Self-examination reveals who we inherently are. There are social, religious and institutionalized constructs and biases inculcated in us from our childhood which may be discriminatory, this can unconsciously lead us to perpetrate the myths and stereotypes we grew up feeling were normal. Racial reconciliation means evaluating our beliefs and theories about people different from us and ultimately deconstructing the prejudiced, bigoted ones.

The one way racism can be ousted is through love, the God kind – agape. Sure activism raises awareness but treating everyone equally starts from an individual making the choice to love. And how best can we love except we have love in us? There is one who loved us all so much He gave His life for us and if we let Him in, then we too can love effortlessly, regardless of who it is, White, black, brown, red.

In a world where hatred and strife is growing, may we choose to be symbols of love.

IfiokAbasi Okop and Steven Kator Iorfa. ©2020

Are You?

Behold the cloud
the train of our King
the procession of heavens host

hear the blasting sounds
of trumpets
calling for the assembly of saints
dead and living

gathering at the table
feasting at the Lamb’s banquet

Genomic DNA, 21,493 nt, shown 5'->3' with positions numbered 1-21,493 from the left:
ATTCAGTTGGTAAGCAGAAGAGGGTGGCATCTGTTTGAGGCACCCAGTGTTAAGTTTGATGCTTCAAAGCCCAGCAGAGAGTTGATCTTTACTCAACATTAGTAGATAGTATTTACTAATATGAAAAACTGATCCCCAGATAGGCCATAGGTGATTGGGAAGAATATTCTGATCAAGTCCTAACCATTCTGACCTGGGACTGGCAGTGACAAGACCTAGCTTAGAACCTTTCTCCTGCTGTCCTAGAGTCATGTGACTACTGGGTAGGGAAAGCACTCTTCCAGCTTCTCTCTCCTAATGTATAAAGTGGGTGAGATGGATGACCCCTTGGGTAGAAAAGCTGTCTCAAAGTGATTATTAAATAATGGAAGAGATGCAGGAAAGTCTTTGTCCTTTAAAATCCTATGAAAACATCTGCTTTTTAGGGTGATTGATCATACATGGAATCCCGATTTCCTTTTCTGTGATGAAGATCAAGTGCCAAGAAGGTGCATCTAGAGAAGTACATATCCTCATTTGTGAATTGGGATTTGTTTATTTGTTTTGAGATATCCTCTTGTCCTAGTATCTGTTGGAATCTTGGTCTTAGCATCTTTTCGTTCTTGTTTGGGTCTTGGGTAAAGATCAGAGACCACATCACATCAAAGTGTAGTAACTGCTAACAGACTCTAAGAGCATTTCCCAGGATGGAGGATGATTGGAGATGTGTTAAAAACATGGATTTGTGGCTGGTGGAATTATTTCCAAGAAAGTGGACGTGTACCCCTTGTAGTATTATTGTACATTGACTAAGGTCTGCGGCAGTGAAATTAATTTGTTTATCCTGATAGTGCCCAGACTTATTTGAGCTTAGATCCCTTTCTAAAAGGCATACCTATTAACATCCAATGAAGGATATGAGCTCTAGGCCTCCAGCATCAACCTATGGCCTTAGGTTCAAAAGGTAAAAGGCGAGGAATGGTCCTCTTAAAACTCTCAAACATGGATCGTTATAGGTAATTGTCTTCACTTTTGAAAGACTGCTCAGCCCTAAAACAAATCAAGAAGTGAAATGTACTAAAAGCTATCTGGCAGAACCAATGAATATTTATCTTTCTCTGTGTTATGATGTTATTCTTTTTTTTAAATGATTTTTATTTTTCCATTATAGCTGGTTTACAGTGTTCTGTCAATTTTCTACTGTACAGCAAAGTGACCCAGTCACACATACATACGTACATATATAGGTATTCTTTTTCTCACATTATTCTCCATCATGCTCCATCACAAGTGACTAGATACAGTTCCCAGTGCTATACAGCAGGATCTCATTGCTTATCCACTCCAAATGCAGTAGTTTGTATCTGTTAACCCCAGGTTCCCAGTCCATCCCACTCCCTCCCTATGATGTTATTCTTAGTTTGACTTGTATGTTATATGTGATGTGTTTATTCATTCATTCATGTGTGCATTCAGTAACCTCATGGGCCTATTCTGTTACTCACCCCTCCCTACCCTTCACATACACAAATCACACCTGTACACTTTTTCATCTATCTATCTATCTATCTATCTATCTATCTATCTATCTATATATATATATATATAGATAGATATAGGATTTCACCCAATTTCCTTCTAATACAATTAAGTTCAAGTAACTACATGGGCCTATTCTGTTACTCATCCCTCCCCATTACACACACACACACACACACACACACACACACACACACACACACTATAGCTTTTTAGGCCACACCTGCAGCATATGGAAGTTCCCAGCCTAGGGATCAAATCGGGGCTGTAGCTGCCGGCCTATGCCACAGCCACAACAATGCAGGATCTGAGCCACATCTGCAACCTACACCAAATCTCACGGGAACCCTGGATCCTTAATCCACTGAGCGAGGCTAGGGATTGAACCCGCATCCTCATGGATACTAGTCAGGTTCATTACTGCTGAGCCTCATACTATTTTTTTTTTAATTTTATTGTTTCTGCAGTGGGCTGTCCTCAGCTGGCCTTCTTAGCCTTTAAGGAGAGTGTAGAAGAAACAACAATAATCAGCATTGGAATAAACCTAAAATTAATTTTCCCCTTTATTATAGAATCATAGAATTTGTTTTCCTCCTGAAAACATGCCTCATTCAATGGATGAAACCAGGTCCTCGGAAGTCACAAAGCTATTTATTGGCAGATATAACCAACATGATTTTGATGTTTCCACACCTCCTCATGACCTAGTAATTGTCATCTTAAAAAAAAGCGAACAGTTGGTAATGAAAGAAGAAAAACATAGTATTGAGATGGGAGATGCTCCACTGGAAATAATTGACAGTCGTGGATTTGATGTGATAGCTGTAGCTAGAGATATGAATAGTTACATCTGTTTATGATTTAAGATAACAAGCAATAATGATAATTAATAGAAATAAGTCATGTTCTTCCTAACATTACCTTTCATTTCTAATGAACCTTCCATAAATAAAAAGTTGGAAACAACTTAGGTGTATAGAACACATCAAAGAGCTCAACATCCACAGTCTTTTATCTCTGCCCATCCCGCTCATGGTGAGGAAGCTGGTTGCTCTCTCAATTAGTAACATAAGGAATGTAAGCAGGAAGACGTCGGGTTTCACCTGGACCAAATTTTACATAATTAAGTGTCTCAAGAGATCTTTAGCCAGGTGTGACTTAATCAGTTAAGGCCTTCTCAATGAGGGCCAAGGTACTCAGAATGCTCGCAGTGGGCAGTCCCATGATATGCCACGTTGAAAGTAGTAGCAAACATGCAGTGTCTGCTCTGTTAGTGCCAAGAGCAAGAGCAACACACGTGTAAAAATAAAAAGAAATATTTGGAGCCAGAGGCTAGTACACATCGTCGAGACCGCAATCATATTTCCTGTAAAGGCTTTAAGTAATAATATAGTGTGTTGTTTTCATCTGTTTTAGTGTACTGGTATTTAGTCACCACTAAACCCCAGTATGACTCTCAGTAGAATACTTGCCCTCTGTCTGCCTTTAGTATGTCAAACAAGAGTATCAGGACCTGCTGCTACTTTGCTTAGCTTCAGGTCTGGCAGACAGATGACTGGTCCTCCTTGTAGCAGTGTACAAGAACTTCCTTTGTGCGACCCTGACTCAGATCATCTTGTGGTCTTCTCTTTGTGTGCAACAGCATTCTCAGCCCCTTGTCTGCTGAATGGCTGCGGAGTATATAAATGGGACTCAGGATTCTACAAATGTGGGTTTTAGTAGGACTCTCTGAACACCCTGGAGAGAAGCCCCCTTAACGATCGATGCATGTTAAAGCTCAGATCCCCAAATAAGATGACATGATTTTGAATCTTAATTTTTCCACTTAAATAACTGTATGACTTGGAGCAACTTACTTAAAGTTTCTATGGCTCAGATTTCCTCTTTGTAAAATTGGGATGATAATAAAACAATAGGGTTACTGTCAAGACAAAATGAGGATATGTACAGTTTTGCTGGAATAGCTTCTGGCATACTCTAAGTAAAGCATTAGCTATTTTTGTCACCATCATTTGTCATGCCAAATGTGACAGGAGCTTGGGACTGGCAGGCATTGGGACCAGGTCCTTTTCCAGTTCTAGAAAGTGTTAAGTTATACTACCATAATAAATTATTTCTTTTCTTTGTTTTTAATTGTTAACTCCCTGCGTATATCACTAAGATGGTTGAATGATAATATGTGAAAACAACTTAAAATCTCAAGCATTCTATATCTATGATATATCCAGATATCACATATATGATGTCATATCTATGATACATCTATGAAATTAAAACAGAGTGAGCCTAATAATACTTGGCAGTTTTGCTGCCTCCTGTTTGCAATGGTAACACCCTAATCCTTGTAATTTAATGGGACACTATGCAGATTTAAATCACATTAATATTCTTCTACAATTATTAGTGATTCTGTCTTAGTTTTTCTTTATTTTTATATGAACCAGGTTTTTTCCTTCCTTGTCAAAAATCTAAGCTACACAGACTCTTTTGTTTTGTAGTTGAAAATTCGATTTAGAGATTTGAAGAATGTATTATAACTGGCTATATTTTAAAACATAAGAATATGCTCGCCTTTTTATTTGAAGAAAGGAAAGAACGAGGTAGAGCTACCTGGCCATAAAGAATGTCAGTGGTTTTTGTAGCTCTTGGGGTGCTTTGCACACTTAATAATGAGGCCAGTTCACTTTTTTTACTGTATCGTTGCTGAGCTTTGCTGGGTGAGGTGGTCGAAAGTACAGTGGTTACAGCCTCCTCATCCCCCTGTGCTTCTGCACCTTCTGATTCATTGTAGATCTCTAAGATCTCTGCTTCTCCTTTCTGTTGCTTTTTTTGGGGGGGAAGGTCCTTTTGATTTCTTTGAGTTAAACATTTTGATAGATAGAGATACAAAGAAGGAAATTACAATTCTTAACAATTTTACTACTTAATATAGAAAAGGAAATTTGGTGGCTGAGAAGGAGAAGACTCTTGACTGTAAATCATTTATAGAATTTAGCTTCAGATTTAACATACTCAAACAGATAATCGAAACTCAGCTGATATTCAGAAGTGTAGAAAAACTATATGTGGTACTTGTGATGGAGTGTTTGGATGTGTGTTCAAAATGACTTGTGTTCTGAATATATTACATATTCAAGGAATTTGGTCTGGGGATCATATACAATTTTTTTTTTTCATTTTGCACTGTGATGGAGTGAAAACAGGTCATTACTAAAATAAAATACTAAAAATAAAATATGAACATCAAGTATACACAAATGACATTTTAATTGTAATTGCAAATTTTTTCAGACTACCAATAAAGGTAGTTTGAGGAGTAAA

joy is the wine
in unending glee to dine

but feel the gnashing of teeth
the regrets of ostrich-like men
who missed the flight

are you transformed to fly
or heated to cry ?
Are you?

Josh’ Oloyede Oluwafemi.
© 2020

Once Again

Once again , here I stand
Covering my face with a face pad
The world shouldn’t see these scars,
It’s petrifying to behold,
It reveals a story untold,
Lost hope, lost happiness and dreams torn apart.

Once again, here I stand
With my saviour hand in hand,
Saved, healed and restored.
Once battered but now full of joy
Forgetting the past story because the son has given a glory that lasts.

Princess Pirinye
© 2020

Die To Live

We die to live
Story of my life
I surely do get Abraham now
How he so loved Isaac
And how His God wanted His love dead

We die to live
Story of my life
Ambitious as it were
Drives and passions in my veins
God’s gifts to me, He wants from me
An offering of love to Him
The death of me

He would not let me rot in grave
This is the joy of rapture
Resurrection
Morning
He gives me back my life that my joy might be full

We die to live; story of my life

Favour Omeje
© 2020

Joy

What is Joy
Joy is pleasure
It is deeper than happiness
Joy is rapture
Rapture is orgasm

This is His gift to dead men
Men who are broken bread and poured out wine
Men of the alabaster box of savored oil
Sweet smelling living sacrifices, men of obedience

Joy is dying, joy is cheerful giving
Joy is Abraham returning home with a resurrected Isaac
For the LORD will not abandon him in the place of the dead
By Faith, you kill you; By His Spirit, He gives you your life

That is joy

Favour Omeje
© 2020